Like many homes in the area, the Fazzio home has been associated with well-known Marietta families such as Stephens, Northcutt and Schilling.
In 1918, the McNeel family who owned Ivy Grove on Cherokee Street hired W.P. Stephens, owner of W.P. Stephens Lumber Company, to build the home for their niece, a Northcutt. The Harold O. Schilling family, owners of the Schilling Hardware Store on the Marietta Square (now Shillings Restaurant) became the owners in 1940.
The former east Cobb residents first fell in love with the Historic District when they brought their family to the Marietta Square for events when their children were young.
“We just loved coming down Church Street and Cherokee Street and looking at the historical homes. We had always been drawn to this neighborhood. When this home came up for sale in 2003 we jumped on it,” Jan said.
Working within the framework of the home, the Fazzios renovated it to compliment their lifestyle. They reconfigured the two bedrooms downstairs along with the bathroom making it the master suite. They kept the original design of the parlor and dining room but “freshened up” the rooms with paint.
Wanting an area where family could gather, Jan, an interior designer who owns j. elle décor, formed a unique vision for the home. “I just wanted a huge island and open area where we could all hang out and be outside or inside,” said the mother of four grown children.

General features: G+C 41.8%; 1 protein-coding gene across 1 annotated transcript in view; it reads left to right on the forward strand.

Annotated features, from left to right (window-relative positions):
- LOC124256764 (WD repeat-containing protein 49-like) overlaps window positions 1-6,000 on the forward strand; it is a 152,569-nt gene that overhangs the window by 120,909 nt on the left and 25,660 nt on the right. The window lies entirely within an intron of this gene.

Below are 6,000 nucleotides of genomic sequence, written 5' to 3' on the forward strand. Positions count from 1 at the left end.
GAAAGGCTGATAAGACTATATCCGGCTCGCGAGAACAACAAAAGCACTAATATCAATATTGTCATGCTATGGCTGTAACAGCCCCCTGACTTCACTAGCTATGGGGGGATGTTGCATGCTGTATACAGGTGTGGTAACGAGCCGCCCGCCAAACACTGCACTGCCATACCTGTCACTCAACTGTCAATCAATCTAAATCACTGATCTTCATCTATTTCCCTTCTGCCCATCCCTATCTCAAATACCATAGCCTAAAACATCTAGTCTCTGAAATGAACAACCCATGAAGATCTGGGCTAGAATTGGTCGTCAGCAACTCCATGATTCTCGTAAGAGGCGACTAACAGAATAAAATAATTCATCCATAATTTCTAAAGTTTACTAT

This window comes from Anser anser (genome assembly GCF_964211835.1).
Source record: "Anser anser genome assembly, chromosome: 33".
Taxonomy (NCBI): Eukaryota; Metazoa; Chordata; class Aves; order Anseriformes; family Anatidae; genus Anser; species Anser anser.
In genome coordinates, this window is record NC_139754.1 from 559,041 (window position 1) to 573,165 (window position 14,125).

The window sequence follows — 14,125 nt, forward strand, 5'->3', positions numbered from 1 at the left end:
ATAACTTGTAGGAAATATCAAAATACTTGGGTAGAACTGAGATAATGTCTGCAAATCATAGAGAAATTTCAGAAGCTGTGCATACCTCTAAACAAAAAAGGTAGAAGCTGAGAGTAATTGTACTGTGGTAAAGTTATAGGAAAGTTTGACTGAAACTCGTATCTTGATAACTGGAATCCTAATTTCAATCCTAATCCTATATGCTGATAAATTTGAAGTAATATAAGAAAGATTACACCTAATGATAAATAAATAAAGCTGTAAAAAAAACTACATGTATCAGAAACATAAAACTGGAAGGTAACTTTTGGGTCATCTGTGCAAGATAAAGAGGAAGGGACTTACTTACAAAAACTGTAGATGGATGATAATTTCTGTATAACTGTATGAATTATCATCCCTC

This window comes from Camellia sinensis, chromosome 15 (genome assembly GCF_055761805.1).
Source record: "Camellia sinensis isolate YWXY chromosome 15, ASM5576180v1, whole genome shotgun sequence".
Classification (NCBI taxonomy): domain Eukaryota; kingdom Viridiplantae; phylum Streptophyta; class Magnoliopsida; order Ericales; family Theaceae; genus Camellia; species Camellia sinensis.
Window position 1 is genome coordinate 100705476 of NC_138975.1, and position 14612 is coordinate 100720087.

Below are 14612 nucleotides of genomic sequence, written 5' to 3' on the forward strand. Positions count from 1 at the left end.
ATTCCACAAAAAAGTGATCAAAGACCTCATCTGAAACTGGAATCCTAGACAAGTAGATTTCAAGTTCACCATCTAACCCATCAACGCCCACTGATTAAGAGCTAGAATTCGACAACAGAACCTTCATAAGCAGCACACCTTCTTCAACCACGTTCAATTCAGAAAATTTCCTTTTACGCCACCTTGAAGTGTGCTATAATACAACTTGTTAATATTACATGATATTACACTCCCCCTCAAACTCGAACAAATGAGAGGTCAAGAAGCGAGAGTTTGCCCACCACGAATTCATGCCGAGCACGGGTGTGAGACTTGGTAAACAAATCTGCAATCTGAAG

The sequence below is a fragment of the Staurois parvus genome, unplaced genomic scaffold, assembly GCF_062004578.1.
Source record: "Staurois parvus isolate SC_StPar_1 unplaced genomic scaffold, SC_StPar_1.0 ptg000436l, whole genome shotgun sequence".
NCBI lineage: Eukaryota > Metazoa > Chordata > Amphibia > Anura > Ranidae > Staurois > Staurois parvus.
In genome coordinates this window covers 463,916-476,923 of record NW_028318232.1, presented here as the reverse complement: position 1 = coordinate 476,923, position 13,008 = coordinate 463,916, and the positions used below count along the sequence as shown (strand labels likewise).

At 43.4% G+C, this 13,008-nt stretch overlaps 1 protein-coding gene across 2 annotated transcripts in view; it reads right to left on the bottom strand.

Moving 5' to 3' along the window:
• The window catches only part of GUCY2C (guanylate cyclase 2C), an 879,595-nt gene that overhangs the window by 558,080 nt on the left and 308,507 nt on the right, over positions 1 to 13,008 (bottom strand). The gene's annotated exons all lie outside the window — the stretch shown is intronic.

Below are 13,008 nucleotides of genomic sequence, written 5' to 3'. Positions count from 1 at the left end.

Jan purchased beautiful French antique doors, circa late 1700s, that became the inspiration as well as focal point for the room. The doors are so large that a special gable was built to accommodate them. “There were five to six layers of paint on those doors and we stripped them ourselves and found that beautiful wood,” she said.
“I envisioned the room because of the doors. That’s what inspired me to do this European look,” she said.
During the fall and spring the doors the Fazzios open the doors making the outside an extension of the room. “The weather here is just so beautiful. I just love having the fresh air and having it opened. It allows for people to be outdoors. It’s wonderful. It just invites you,” Jan said.
Reclaimed heart-pine wood flooring, kitchen cabinets and build outs were retrieved from an old plantation home in South Georgia that their cabinetmaker Mark Whitlock found.
Hand-cut natural stone used for the walls, fireplace and other features adds warmth and texture to the room. The Fazzio’s son, Ike, who earned an architectural degree from University of Montana, handcrafted all the stonework. He and his father matched the design and built the circular motor court and herb garden in the backyard.
Before beginning the interior design work of the 3-bedroom, 2.5-bath home, the couple lived in the home six months.
“I think it good to evolve in the home and take your time and buy pieces that you really want. Let it evolve,” she said. The home also has a one-bedroom garage apartment.
Jan employed design principles that she uses in her business to the design of her own home.
“Our home is warm and comfortable. I am all about that. I wanted a European look. It’s simple because I used simple fabrics on my main pieces and accented with a little color. That way you can change out the color,” said Jan, who teaches piano to neighborhood students once a week.
“We love it,” she said.